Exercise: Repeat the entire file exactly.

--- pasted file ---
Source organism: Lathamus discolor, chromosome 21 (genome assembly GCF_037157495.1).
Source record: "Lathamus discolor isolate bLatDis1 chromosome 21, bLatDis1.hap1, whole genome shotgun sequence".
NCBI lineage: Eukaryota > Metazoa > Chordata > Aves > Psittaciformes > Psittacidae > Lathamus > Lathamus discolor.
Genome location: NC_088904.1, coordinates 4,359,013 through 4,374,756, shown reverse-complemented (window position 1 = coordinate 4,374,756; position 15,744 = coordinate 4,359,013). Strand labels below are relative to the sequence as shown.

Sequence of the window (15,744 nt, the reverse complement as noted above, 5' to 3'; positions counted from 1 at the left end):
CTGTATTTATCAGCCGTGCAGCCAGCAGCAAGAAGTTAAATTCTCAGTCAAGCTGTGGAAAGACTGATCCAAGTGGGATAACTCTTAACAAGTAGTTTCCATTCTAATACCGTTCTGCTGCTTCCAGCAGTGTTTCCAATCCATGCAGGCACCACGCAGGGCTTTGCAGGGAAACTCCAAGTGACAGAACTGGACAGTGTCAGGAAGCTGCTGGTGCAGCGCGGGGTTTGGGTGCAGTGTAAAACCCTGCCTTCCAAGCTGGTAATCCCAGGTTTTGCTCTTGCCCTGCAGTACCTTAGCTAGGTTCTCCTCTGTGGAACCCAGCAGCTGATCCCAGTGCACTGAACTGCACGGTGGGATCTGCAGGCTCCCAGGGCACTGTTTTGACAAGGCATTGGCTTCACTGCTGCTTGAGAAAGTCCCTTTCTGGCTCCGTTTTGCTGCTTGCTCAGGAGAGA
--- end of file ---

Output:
Source organism: Lathamus discolor, chromosome 21 (genome assembly GCF_037157495.1).
Source record: "Lathamus discolor isolate bLatDis1 chromosome 21, bLatDis1.hap1, whole genome shotgun sequence".
NCBI lineage: Eukaryota > Metazoa > Chordata > Aves > Psittaciformes > Psittacidae > Lathamus > Lathamus discolor.
Genome location: NC_088904.1, coordinates 4,359,013 through 4,374,756, shown reverse-complemented (window position 1 = coordinate 4,374,756; position 15,744 = coordinate 4,359,013). Strand labels below are relative to the sequence as shown.

Sequence of the window (15,744 nt, the reverse complement as noted above, 5' to 3'; positions counted from 1 at the left end):
CTGTATTTATCAGCCGTGCAGCCAGCAGCAAGAAGTTAAATTCTCAGTCAAGCTGTGGAAAGACTGATCCAAGTGGGATAACTCTTAACAAGTAGTTTCCATTCTAATACCGTTCTGCTGCTTCCAGCAGTGTTTCCAATCCATGCAGGCACCACGCAGGGCTTTGCAGGGAAACTCCAAGTGACAGAACTGGACAGTGTCAGGAAGCTGCTGGTGCAGCGCGGGGTTTGGGTGCAGTGTAAAACCCTGCCTTCCAAGCTGGTAATCCCAGGTTTTGCTCTTGCCCTGCAGTACCTTAGCTAGGTTCTCCTCTGTGGAACCCAGCAGCTGATCCCAGTGCACTGAACTGCACGGTGGGATCTGCAGGCTCCCAGGGCACTGTTTTGACAAGGCATTGGCTTCACTGCTGCTTGAGAAAGTCCCTTTCTGGCTCCGTTTTGCTGCTTGCTCAGGAGAGA